• How to Avoid the Divorce From Hell (and dance together at your daughters wedding), M. Sue Talia
  • The Divorce Mediation Handbook, Paula James
  • For the Sake of the Children, Kris Kline and Stephen Pew, Ph.D.
  • Healthy Divorce, Craig Everett and Sandra Volgy Everett
  • Mom's House, Dad's House: Making Shared Custody Work, Dr. Isolina Ricci
  • The Nurturing Father, Kyle D. Pruett, M.D.
  • Reconcilable Differences: 7 Essential Tips to Remaining Together from a Top Matrimonial Lawyer, Robert Stephan Cohen
  • Second Chances: Men, Women and Children, A Decade After Divorce, Judith Wallerstein and Sandra Blakeslee
  • Sharing the Children, Robert E. Adler, Ph.D.
  • What Every Child Would Like Parents to Know About Divorce, Dr. Lee Salk
  • Who Will Take the Children? A New Custody Option for Divorcing Mothers and Fathers, Susan Meyers and Joan Lakin
  • Joint Custody with a Jerk: Raising a Child with an Uncooperative Ex: A Hands on, Practical Guide to Communicating with a Difficult Ex-Spouse, Julie Ross and Judy Corcoran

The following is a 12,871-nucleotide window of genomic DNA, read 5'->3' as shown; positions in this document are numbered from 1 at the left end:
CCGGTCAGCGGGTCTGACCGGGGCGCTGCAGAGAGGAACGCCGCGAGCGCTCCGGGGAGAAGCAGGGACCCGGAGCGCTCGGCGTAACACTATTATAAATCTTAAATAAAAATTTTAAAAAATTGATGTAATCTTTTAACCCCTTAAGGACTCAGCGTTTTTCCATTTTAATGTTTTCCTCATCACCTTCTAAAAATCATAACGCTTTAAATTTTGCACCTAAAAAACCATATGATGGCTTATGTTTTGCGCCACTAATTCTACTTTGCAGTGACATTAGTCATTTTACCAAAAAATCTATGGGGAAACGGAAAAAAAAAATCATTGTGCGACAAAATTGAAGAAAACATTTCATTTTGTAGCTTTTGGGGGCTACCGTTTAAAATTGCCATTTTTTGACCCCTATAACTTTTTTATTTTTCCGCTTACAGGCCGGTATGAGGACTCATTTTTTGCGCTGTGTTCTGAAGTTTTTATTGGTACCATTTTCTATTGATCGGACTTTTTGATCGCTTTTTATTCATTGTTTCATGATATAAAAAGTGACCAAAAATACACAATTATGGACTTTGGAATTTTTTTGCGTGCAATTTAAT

• Tear Soup, Pat Schweibert, Chuck DeKlyen
  • At Daddy's on Saturdays, Linda Walvoord Girard
  • Meet Max: Learning about Divorce from a Basset Hound's Perspective, Jennifer Leister, LPC
  • It's Not Your Fault, Koko Bear, Vicki Lansky
  • The Dinosaurs Divorce, Laurene and Marc Brown
  • Please Come Home, Doris Sanford
  • Two Homes to Live In: A Child's Eye View of Divorce, Barbara Shook Hazen
  • Max Meets Emma: Learning about Blended Families from a Basset Hound's Perspective, Jennifer Leister, LPC


  • The Facts About Divorce, Caroline Eversen Lazo
  • How It Feels When Parents Divorce, Jill Krementz
  • It's Not The End Of The World, Judy Blume (fiction)
  • When Your Parents Get a Divorce, a Kid's Journal, Ann Banks
  • Surviving Your Parents' Divorce, Charles Boeckman
  • Coping When Your Family Falls Apart, Dianna Daniels Booher